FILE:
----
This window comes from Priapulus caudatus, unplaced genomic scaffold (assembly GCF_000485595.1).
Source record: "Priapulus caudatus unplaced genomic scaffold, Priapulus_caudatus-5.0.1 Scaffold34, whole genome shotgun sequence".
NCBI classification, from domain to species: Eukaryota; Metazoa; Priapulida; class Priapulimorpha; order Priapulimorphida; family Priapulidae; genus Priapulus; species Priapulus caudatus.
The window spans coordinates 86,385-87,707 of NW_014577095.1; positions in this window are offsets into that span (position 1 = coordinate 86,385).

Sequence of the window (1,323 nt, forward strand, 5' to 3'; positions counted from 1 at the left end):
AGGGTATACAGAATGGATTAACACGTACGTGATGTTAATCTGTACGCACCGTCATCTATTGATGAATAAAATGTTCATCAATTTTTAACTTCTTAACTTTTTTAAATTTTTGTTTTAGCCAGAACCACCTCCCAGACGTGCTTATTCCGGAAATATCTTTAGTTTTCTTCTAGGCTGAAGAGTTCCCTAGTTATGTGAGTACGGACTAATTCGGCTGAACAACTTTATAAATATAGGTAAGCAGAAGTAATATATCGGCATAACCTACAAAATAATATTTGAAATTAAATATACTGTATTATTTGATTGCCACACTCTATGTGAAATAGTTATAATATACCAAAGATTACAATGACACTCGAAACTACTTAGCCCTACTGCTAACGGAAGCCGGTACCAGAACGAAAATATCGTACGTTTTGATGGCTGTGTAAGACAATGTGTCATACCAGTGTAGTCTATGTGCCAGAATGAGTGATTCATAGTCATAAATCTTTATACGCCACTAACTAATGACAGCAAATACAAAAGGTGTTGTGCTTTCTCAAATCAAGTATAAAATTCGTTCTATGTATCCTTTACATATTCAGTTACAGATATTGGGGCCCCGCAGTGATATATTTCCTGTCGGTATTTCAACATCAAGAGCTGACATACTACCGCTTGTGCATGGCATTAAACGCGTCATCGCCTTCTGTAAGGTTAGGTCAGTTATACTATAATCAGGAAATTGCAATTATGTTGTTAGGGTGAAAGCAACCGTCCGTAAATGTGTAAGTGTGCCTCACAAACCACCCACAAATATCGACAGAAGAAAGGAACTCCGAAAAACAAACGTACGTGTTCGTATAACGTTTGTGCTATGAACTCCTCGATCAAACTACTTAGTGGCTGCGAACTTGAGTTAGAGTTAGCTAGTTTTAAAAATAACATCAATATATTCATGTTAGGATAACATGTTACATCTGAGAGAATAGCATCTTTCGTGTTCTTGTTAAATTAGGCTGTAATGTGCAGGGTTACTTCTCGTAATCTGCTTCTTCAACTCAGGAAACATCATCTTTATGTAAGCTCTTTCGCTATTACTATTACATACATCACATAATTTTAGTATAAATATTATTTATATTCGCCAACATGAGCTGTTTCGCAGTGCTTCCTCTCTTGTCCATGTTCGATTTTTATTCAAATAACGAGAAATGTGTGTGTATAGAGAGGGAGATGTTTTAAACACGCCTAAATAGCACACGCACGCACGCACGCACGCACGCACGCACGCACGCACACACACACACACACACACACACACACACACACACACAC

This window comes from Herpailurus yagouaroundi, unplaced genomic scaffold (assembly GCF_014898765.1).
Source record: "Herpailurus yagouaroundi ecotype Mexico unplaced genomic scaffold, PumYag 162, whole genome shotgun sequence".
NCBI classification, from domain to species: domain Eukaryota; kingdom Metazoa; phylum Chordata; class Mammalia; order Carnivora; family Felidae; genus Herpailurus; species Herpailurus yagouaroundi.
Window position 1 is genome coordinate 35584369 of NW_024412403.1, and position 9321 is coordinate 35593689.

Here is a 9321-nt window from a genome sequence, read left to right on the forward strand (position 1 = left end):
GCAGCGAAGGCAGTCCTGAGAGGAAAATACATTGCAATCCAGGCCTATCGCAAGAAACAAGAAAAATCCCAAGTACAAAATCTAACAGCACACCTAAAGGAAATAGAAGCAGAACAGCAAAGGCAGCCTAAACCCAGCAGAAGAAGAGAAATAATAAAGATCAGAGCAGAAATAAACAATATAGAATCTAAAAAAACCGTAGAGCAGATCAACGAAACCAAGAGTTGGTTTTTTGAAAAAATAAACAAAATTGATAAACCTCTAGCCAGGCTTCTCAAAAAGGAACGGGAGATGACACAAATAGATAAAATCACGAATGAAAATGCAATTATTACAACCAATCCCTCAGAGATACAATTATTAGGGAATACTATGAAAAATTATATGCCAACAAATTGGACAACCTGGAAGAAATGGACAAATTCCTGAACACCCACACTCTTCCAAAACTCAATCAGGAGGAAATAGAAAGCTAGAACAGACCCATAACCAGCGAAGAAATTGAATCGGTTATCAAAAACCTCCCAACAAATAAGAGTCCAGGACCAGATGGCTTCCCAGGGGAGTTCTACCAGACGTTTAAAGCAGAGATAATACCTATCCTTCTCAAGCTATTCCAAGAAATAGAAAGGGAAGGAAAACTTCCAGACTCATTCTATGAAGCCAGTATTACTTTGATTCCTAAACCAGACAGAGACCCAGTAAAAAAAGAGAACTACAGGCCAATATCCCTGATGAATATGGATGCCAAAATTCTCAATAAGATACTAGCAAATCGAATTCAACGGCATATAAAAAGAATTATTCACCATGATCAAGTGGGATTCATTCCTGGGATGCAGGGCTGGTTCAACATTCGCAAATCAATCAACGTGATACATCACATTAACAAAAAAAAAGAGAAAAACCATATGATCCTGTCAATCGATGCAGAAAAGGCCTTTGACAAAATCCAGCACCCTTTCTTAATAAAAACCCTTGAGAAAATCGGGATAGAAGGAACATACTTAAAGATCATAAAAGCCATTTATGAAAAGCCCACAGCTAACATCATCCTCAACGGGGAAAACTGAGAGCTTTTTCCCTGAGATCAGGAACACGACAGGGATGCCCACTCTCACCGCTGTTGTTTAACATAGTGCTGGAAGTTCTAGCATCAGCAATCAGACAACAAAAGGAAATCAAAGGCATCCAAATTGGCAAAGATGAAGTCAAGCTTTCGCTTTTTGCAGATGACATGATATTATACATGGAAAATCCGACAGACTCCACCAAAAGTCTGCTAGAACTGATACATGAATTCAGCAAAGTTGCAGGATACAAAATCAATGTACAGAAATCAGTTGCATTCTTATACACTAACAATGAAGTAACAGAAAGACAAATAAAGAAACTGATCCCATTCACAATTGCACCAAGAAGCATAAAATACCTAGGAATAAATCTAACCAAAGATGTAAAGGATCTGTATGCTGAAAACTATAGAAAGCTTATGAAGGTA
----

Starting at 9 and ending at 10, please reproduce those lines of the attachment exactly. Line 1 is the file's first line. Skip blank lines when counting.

NCBI classification, from domain to species: domain Eukaryota; kingdom Metazoa; phylum Chordata; class Mammalia; order Carnivora; family Felidae; genus Herpailurus; species Herpailurus yagouaroundi.
Window position 1 is genome coordinate 35584369 of NW_024412403.1, and position 9321 is coordinate 35593689.